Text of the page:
Enable nullglob to match only existing files and execute the script in a subshell (…), so we don't have to determine nullglob's previous state and reset its old state when done. The inner printf is used to generate all possible filename patterns and the the outer printf is needed to interpret the * as glob character. The printed output lines are counted with wc -l.

  • Instead of printf '%s\n' | wc -l which would not work properly if file paths contained newline characters, you could do printf '%.0sx' | wc -c. Or define a count() { echo "$#"; } function that returns the number of arguments. Sep 25 '19 at 6:38

If I understand you correctly, there's no need for a loop:

Suppose a range between 12 and 76:

ls -l | grep -e "file_1[2-9].txt" -e "file_[2-6][0-9].txt" -e "file_7[0-6].txt"

Files 12 to 19


Files 20 to 69:


Files 70 to 76

  • I guess this only works when $start and $stop are < 10. For numbers with multiple digits you have to generate a regex or use another tool like awk.
    – Socowi
    Sep 24 '19 at 13:37
  • @Socowi Yes, this does not work for numbers >10. I need to use another method, as you mention.
    – theta
    Sep 24 '19 at 13:41
  • Edited the answer, I'm not completely sure, but I think it does it. Feedback welcome. Sep 24 '19 at 14:58

You can use process substitution and grep -f to search only for files within a range.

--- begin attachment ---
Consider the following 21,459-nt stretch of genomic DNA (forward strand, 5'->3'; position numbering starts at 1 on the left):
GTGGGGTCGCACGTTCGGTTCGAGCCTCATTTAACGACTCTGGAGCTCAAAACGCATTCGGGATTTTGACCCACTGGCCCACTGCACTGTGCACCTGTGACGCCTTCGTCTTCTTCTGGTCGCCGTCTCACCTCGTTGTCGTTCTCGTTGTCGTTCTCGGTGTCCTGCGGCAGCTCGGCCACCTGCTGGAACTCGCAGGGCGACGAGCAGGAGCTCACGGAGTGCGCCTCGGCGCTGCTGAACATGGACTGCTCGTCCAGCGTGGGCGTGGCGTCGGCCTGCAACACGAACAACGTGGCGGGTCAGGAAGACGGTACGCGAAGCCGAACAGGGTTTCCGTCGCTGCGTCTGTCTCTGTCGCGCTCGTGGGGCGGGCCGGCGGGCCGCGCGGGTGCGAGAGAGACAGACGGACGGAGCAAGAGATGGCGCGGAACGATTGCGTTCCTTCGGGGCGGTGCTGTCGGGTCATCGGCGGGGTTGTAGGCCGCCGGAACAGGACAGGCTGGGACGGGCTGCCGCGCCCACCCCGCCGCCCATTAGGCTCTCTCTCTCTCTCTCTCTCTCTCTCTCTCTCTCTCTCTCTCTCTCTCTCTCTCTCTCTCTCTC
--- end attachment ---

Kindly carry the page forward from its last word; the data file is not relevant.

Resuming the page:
E.g. To count all files named file_[0-9]+.txt between range of 10 to 20:

ls -f1 | grep -F -f <(printf "file_%s.txt\n" $(seq ${start} ${end}))|wc -l

With zsh:

count=0 range="<$start-$stop>"

Would give you the count without storing the list of files in memory.

  • <1-100> is a zsh glob operator that matches decimal numbers in that range (note that it matches on 2 but also 000002 for instance)
  • $~var is like $var except that the content of $var is considered as a pattern as opposed to a literal value.
  • (Ne['code']) is a glob qualifier
  • N: enables nullglob for that pattern so it doesn't fail if the glob doesn't match any file (which is always the case here).
  • e['code'] selects files based on the evaluation of the code. Here the code (((!++count))) increments $count and always returns false so the files are not selected (but $count has been incremented which is all we care about here).